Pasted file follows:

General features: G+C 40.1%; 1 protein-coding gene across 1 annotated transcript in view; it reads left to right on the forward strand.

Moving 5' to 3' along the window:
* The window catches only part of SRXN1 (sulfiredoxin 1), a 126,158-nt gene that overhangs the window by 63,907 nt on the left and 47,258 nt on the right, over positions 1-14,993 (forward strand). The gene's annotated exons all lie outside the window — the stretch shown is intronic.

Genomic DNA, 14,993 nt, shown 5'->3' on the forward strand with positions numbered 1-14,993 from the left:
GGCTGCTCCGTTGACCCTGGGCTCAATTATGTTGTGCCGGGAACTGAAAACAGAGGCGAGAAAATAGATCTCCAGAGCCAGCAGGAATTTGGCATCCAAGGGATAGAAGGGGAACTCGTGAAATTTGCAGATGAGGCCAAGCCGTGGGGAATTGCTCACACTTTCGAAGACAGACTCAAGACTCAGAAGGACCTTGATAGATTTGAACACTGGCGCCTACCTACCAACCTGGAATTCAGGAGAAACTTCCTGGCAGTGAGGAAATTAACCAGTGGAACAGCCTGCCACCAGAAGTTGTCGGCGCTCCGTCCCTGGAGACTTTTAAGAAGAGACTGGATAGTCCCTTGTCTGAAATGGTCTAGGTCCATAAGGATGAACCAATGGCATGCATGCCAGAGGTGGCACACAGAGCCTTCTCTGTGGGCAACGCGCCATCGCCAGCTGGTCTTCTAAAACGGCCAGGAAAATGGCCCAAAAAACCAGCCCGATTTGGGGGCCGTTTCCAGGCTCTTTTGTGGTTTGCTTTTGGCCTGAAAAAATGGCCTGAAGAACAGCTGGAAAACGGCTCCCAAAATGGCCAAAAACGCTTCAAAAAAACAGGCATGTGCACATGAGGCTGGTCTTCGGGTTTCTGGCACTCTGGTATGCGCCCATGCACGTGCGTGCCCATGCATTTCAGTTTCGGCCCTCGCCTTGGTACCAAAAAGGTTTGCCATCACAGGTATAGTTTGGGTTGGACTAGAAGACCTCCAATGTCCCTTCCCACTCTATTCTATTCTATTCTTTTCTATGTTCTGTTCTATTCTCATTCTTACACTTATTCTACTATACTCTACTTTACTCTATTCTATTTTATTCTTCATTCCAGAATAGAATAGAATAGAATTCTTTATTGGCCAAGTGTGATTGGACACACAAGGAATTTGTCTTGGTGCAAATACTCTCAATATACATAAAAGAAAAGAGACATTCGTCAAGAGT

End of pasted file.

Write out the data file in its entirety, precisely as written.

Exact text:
General features: G+C 40.1%; 1 protein-coding gene across 1 annotated transcript in view; it reads left to right on the forward strand.

Moving 5' to 3' along the window:
* The window catches only part of SRXN1 (sulfiredoxin 1), a 126,158-nt gene that overhangs the window by 63,907 nt on the left and 47,258 nt on the right, over positions 1-14,993 (forward strand). The gene's annotated exons all lie outside the window — the stretch shown is intronic.

Genomic DNA, 14,993 nt, shown 5'->3' on the forward strand with positions numbered 1-14,993 from the left:
GGCTGCTCCGTTGACCCTGGGCTCAATTATGTTGTGCCGGGAACTGAAAACAGAGGCGAGAAAATAGATCTCCAGAGCCAGCAGGAATTTGGCATCCAAGGGATAGAAGGGGAACTCGTGAAATTTGCAGATGAGGCCAAGCCGTGGGGAATTGCTCACACTTTCGAAGACAGACTCAAGACTCAGAAGGACCTTGATAGATTTGAACACTGGCGCCTACCTACCAACCTGGAATTCAGGAGAAACTTCCTGGCAGTGAGGAAATTAACCAGTGGAACAGCCTGCCACCAGAAGTTGTCGGCGCTCCGTCCCTGGAGACTTTTAAGAAGAGACTGGATAGTCCCTTGTCTGAAATGGTCTAGGTCCATAAGGATGAACCAATGGCATGCATGCCAGAGGTGGCACACAGAGCCTTCTCTGTGGGCAACGCGCCATCGCCAGCTGGTCTTCTAAAACGGCCAGGAAAATGGCCCAAAAAACCAGCCCGATTTGGGGGCCGTTTCCAGGCTCTTTTGTGGTTTGCTTTTGGCCTGAAAAAATGGCCTGAAGAACAGCTGGAAAACGGCTCCCAAAATGGCCAAAAACGCTTCAAAAAAACAGGCATGTGCACATGAGGCTGGTCTTCGGGTTTCTGGCACTCTGGTATGCGCCCATGCACGTGCGTGCCCATGCATTTCAGTTTCGGCCCTCGCCTTGGTACCAAAAAGGTTTGCCATCACAGGTATAGTTTGGGTTGGACTAGAAGACCTCCAATGTCCCTTCCCACTCTATTCTATTCTATTCTTTTCTATGTTCTGTTCTATTCTCATTCTTACACTTATTCTACTATACTCTACTTTACTCTATTCTATTTTATTCTTCATTCCAGAATAGAATAGAATAGAATTCTTTATTGGCCAAGTGTGATTGGACACACAAGGAATTTGTCTTGGTGCAAATACTCTCAATATACATAAAAGAAAAGAGACATTCGTCAAGAGT